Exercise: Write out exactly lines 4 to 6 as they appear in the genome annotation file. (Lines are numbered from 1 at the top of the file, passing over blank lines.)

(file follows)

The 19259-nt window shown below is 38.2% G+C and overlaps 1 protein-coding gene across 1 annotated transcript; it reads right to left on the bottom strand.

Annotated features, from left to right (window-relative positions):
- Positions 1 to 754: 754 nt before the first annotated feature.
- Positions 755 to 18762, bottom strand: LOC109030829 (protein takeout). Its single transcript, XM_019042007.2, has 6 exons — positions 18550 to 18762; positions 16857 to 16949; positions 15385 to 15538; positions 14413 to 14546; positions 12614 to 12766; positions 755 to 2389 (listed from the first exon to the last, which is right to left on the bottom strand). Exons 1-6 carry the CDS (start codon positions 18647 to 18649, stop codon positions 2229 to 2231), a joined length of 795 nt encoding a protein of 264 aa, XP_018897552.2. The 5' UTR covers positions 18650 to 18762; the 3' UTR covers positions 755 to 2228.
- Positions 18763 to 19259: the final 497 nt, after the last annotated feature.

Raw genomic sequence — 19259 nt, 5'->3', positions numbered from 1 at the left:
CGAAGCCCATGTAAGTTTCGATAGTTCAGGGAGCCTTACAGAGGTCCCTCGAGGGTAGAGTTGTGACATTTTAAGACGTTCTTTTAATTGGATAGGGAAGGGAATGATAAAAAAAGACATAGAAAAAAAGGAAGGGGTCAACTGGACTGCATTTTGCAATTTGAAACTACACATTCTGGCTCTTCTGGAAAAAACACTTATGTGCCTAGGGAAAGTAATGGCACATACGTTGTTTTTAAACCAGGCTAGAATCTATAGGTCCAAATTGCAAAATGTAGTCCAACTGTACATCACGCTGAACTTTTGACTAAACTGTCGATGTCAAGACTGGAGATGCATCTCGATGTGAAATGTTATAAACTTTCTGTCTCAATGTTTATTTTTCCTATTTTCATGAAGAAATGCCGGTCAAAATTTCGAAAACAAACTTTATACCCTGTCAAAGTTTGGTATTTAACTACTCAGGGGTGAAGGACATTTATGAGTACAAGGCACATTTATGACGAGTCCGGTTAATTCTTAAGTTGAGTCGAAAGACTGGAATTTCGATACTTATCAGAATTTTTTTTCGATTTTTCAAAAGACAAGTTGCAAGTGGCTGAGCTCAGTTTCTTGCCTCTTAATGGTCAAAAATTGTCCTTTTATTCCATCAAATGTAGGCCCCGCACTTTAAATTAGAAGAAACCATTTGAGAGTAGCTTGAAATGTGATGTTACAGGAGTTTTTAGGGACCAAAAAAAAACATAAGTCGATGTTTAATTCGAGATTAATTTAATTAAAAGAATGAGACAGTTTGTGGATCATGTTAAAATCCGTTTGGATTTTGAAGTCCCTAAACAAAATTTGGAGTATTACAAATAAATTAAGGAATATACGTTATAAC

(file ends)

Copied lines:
- Positions 755 to 18762, bottom strand: LOC109030829 (protein takeout). Its single transcript, XM_019042007.2, has 6 exons — positions 18550 to 18762; positions 16857 to 16949; positions 15385 to 15538; positions 14413 to 14546; positions 12614 to 12766; positions 755 to 2389 (listed from the first exon to the last, which is right to left on the bottom strand). Exons 1-6 carry the CDS (start codon positions 18647 to 18649, stop codon positions 2229 to 2231), a joined length of 795 nt encoding a protein of 264 aa, XP_018897552.2. The 5' UTR covers positions 18650 to 18762; the 3' UTR covers positions 755 to 2228.
- Positions 18763 to 19259: the final 497 nt, after the last annotated feature.

Raw genomic sequence — 19259 nt, 5'->3', positions numbered from 1 at the left: